|that way, down highway 61|
We’re inside the Hot House, around the corner and up the stairs from Buddy Guy’s Legends in Chicago. It’s a classy, spacious music room, the walls done up in imposing, fruity colors, excellent sight lines to the stage from every direction. Off in the distance hangs a polychrome, wall-sized painting of Charlie Parker joined by Neptune himself in the Miles Davis chair.
The show hasn’t begun, and I follow the Rooster into an adjacent room, where the sight nearly takes my breath away. There for an official portrait stand David "Honeyboy" Edwards, 83, Robert Lockwood Jr., 84, Homesick James, 89, and Henry Townsend, 89. Four of the pre-eminent musicians of the 20th century and, give or take a few months, more than 330 years of experience, standing right there in the glare of the spotlights.
We’ve come to see them perform — they’re being booked as Legends of the Delta Blues, a package meticulously produced by Michael James of American Legends Music Organization — but I wasn’t expecting this. In a colorful red vest, a fancy pair of pants, polished shoes, a gold watch and a derby, Honeyboy is particularly striking, his mischievous eyes looking around, his skin almost luminescent, equal parts E.T. and Ziggy Stardust. On the other end, smiling, Lockwood is photogenic as hell and seemingly in a good mood as well, quietly allowing a few extra shots from other photographers.
We squeeze in beside a couple in a booth in the main room and settle in. Honeyboy is up first, on a chair with just an electric guitar. He proceeds to play three songs, one of them a stirring "Sweet Home Chicago" that begins to place the night in context. The rhythm is rock-steady; he’s hitting all the notes and snapping the strings with more than his usual authority. It’s a splendid, inspiring performance. Could things get any better?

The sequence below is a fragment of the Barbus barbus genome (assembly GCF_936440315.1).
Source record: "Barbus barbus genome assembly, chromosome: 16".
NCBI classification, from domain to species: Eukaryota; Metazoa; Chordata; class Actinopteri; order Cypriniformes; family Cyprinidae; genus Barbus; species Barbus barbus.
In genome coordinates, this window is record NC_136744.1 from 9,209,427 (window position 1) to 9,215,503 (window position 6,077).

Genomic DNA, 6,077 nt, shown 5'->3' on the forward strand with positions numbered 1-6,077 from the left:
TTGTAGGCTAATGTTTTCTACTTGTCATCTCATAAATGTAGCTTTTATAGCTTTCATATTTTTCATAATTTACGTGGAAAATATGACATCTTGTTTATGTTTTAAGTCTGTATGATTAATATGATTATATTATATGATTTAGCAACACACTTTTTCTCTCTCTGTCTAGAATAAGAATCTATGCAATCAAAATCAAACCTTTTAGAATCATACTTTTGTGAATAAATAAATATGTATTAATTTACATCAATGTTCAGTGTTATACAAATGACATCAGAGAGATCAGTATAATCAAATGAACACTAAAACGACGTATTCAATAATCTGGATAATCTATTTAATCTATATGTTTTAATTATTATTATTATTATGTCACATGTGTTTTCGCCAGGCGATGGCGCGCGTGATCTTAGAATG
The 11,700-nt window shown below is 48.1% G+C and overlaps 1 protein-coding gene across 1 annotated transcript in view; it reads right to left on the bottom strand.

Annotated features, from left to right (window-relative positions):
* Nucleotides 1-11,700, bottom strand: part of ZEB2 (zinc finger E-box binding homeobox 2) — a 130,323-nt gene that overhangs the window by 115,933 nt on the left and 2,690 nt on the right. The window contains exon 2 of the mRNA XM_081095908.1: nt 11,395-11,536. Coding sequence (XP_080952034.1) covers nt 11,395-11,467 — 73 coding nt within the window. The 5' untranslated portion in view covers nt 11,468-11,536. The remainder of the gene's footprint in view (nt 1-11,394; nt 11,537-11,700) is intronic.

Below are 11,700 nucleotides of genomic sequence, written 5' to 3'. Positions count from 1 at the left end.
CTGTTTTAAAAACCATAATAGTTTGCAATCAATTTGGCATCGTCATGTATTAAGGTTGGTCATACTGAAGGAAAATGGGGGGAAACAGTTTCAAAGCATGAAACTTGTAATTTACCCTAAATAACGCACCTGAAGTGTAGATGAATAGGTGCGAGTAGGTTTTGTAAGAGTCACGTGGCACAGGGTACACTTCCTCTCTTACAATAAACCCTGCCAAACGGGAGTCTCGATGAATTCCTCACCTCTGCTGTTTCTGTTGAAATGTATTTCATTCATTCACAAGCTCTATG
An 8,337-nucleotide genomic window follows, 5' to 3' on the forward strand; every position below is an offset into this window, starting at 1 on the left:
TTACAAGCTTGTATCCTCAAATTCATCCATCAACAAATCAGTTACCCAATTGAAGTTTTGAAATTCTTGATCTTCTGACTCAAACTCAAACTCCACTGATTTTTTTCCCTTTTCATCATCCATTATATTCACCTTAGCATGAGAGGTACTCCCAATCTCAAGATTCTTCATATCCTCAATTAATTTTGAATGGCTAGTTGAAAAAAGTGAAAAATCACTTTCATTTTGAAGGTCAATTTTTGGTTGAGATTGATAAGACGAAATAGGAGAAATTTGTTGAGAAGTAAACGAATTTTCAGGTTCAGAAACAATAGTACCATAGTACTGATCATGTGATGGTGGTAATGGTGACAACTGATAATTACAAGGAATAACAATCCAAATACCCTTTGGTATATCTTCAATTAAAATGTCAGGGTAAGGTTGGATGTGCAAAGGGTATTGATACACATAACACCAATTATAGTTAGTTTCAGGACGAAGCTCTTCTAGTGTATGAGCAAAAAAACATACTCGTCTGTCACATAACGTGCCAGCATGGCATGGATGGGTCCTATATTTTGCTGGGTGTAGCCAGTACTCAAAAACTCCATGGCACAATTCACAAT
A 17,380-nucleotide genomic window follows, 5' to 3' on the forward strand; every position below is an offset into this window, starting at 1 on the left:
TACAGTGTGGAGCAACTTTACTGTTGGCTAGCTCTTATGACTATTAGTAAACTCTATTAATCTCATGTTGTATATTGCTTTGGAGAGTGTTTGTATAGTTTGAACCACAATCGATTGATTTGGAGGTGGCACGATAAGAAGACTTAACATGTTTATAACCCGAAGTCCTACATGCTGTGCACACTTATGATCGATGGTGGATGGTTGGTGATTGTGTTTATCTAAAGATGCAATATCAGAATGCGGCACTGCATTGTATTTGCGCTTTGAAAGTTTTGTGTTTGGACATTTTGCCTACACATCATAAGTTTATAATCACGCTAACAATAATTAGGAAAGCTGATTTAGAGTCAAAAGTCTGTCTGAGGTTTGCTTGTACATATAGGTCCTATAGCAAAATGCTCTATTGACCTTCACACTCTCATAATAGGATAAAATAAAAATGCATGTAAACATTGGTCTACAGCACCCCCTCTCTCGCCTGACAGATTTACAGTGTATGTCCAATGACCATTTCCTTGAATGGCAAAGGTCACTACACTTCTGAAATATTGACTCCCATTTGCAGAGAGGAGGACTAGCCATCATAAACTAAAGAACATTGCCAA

Within a minute of Honeyboy’s departure, Henry Townsend is sitting at the piano. Of the four, I know the least about him, and he’s the only one I’ve never seen perform. The St. Louis blues veteran does two old-timey, vaudevillian styled blues on the piano before switching to acoustic guitar for a couple down-home numbers. Like Edwards’, the playing is crisp, relaxed, experienced. He leaves me speechless.
We had caught Homesick James earlier in the day at the Chicago Blues Festival, and he had been dicking around, pulling strings grotesquely, gesturing for the crowd, not paying attention to his playing — what the hell, everybody clapped anyway. But tonight it’s like there’s somebody else onstage. He fluffs no chords and snorts and mumbles and drones into the vocal mike, adding to the tension he’s creating with his songs.
It’s like each player is saying to the others, "Top that, Mo-Fo." As if arthritis has never found a way to chill these fingers.
Finally, Robert Lockwood arrives with his 12-string. He’s a bit shaky on the first couple songs but quickly rights himself with a quiet, sublime rendition of Leroy Carr’s "In the Evening, When the Sun Goes Down" that couldn’t have been more perfectly conceived.
It doesn’t get any better than this, a magnificent and humbling couple of hours. On the walk back to the hotel, I realize I’ve just witnessed the equivalent — on a baby boomer level, at least — of seeing Bob Dylan, Taj Mahal, Eric Clapton and Keith Richard onstage together … in 2030!
When I took the job as managing editor of BLUES ACCESS in July of 1994, I was no blues aficionado; other than Lockwood, I knew little about any of these legends. A rock’n’roller dating back to the late ’50s, I realized early blues’ impact and intimate connection with rock and had favorite blues artists, but I never really studied the music as a genre.